Senator Collings - Once again, Mr. President, I rise to protest against statements being made about me. The last assertion of Senator Hardy was most deliberate. I never used the words, and never thought them. I do not desire the honorable senator to withdraw; I merely desire to draw attention to his inaccuracy.

Senator HARDY - I realize that the Leader of the Opposition does not appreciate my deductions. He has spoken against the prohibition of the export of arms.

Senator Collings - No.

Senator HARDY - The honorable senator has spoken against the application of sanctions, and they include a prohibition of the export of arms. Two nations are responsible for 50 per cent. of the total export of arms. The complete table, which may interest honorable senators, is as follows: -


The Leader of the Opposition (Senator Collings) may say that that does not prove my case, but I venture to suggest that if he were asked to give a definite vote as to whether we should supply Italy with arms to conduct war against Abyssinia his reply would be in the negative. Well, then, I ask him to support the bill.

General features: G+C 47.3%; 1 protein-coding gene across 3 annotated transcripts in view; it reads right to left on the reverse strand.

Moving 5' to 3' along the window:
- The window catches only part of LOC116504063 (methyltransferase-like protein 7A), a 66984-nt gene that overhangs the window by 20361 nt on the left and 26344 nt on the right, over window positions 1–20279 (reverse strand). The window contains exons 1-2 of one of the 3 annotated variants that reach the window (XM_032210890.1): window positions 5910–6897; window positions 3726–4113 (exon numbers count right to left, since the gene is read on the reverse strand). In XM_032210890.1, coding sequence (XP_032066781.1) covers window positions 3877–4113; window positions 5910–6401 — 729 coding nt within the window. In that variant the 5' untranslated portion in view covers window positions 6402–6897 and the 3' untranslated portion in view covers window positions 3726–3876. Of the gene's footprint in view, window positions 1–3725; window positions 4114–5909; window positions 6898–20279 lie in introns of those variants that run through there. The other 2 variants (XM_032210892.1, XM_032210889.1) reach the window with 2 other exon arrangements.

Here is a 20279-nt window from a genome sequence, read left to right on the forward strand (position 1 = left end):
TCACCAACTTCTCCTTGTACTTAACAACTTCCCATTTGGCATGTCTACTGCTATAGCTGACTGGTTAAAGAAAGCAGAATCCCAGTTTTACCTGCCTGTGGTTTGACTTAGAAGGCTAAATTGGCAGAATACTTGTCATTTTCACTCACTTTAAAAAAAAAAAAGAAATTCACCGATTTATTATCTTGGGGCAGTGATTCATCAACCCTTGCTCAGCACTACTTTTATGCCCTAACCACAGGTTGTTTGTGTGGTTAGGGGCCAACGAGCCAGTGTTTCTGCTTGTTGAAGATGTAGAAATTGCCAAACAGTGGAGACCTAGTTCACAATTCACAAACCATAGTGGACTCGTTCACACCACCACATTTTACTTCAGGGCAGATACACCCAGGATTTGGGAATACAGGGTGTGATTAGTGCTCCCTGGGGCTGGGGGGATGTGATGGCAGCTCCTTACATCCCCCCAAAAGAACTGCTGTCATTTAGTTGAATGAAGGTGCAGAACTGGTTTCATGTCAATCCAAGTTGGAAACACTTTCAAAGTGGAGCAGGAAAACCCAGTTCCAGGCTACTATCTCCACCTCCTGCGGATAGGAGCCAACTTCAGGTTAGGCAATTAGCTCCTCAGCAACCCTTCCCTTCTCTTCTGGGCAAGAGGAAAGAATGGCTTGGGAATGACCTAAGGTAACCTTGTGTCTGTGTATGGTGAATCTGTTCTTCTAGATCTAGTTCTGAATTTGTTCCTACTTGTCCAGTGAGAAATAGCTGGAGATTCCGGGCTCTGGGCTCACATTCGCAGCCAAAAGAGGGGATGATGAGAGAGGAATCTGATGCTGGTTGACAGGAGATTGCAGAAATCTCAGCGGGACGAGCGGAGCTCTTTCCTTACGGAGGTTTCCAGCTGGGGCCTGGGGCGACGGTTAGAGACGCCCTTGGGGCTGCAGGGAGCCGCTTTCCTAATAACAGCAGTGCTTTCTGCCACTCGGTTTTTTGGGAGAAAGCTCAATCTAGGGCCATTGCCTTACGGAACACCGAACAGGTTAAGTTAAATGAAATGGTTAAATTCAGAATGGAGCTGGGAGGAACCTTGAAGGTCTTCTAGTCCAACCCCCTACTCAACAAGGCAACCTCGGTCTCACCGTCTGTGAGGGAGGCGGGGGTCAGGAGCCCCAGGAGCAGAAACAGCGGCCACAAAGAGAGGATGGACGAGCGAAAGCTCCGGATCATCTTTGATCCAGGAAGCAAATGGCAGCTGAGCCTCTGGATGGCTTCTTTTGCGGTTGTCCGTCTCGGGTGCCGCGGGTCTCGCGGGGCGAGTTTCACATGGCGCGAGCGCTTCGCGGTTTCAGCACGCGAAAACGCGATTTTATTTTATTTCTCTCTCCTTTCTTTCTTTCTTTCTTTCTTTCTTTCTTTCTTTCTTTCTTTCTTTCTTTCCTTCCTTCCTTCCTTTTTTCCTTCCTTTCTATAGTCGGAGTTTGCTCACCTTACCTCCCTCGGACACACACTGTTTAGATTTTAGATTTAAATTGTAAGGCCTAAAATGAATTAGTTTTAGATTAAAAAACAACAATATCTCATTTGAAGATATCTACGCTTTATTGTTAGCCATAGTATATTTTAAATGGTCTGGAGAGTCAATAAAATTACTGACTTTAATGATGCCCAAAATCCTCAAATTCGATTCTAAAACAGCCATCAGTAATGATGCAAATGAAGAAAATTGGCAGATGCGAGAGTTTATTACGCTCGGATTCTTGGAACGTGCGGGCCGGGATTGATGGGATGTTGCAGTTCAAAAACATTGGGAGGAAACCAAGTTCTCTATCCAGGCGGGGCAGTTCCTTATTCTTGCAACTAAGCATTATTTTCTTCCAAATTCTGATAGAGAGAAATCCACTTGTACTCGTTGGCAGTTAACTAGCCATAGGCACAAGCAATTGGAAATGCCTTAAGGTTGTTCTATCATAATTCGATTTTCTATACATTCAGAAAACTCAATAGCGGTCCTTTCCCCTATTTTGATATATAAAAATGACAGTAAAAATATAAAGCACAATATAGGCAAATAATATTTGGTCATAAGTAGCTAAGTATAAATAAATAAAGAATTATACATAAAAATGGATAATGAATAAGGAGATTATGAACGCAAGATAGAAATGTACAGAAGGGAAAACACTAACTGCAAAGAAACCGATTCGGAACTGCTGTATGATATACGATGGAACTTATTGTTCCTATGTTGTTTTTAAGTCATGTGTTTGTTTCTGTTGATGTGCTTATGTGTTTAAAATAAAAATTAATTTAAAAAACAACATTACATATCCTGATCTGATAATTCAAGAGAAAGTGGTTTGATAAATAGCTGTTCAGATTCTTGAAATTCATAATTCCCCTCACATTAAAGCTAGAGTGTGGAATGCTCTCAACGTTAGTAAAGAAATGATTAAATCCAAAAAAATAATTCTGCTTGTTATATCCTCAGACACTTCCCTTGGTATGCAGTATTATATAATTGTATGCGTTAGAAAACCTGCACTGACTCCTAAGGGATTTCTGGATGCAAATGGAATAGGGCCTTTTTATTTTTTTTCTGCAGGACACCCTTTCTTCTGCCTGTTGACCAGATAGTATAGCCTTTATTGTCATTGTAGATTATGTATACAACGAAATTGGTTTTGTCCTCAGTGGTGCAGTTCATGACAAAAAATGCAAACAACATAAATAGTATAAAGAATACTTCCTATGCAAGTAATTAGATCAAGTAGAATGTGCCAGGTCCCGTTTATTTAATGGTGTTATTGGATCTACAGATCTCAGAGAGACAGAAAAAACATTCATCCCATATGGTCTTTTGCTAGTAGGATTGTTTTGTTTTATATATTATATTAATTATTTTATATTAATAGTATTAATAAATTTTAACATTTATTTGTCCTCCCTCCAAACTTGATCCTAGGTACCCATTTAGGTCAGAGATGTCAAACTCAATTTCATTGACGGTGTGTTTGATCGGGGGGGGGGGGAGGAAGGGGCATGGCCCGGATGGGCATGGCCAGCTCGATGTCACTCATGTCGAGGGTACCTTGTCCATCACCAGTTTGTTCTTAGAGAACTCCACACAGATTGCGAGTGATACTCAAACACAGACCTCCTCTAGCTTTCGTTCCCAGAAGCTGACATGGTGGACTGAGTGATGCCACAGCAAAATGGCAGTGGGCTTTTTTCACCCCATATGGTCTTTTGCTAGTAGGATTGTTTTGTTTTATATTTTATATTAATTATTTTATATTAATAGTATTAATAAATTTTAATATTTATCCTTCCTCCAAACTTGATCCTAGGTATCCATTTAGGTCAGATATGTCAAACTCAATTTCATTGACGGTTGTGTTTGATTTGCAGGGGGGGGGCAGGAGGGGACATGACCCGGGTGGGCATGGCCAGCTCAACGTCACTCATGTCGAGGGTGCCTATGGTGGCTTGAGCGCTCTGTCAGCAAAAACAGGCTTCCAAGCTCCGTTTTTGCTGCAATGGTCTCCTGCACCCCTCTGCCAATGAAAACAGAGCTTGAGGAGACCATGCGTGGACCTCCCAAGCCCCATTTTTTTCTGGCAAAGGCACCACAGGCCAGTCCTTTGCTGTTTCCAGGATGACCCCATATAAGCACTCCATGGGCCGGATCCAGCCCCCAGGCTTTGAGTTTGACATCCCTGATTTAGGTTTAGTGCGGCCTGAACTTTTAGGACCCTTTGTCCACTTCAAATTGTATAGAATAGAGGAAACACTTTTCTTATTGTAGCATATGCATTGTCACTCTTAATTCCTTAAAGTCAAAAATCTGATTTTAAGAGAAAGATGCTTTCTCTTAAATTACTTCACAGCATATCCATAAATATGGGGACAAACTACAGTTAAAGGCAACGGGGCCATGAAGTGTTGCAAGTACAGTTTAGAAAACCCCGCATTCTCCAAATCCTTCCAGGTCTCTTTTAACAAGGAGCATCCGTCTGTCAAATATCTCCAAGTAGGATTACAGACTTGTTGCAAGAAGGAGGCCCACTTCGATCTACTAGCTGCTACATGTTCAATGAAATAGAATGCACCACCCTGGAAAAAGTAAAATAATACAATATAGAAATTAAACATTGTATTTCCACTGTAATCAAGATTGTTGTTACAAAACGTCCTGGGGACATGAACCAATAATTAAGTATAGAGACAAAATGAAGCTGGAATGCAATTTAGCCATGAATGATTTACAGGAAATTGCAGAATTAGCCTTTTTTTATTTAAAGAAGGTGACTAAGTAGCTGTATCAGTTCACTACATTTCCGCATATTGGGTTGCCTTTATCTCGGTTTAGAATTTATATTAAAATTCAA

I now come to the subject of credits, which, as I have already pointed out, are extremely important for they are necessary for the prosecution of war. Although a modern army may have a constant supply of arms and munitions to prosecute a campaign, as Senator Brand and Senator Sampson know, it needs about ten men in the supply organization to keep one man in the field. To obtain these supplies gold is necessary. The. surest way in which to limit a nation's ability to buy in the world's markets is to restrict its credits. There is no moral difference between sending 1,000,000 rifles from Australia for use by the Italian army and sending £1,000,000. Both are used in conducting military operations and consequently come under sanctions. There are two classes of credits. There are credits owned by a country before the commencement of hostilities, and those secured by it after the outbreak of hostilities. Let us examine the credits in existence at the outbreak of war. They include foreign currency within the country; foreign securities within the country ; commercial balances and instruments abroad; and branch houses, real property, abroad. Before the commencement of hostilities, a nation must attempt to marshal its credits Mussolini has already acted on these lines. After the commencement of hostilities it is an entirely different matter, because it can then extend its credits only on interest and dividends on securities held - provided there were no sanctions; commercial balances from exports - provided that there are exports; borrowings by commercial houses - provided there are no sanctions preventing borrowing; credits or loans secured by the government - provided there are no sanctions; credits or loans secured by municipalities or credits transferred from a third country. When honorable senators analyse the provisions of the bill and the credit machinery they will find that the only source of credit available to Italy, apart from its internal gold reserve, is that available in the United States of America, Germany and Japan. If we analyse Italian loans since 1921 to the present day we find that all of these three countries, particularly the United States of America, are creditor countries which, in commercial terras, means that there is no balance to be transferred. Therefore, Italy cannot obtain credits abroad and the only credit available is its rapidly diminishing gold supply. Over 51 nations are co-operating in a campaign to prevent Mussolini from bringing western civilization to its feet. If the position which I have outlined does not impress the members of the Australian Labour party I do not know what will. The only conclusion I can come to is that the Australian Labour party is opposing this bill because it does not wish to work in cooperation with any other political party however great the national emergency may be.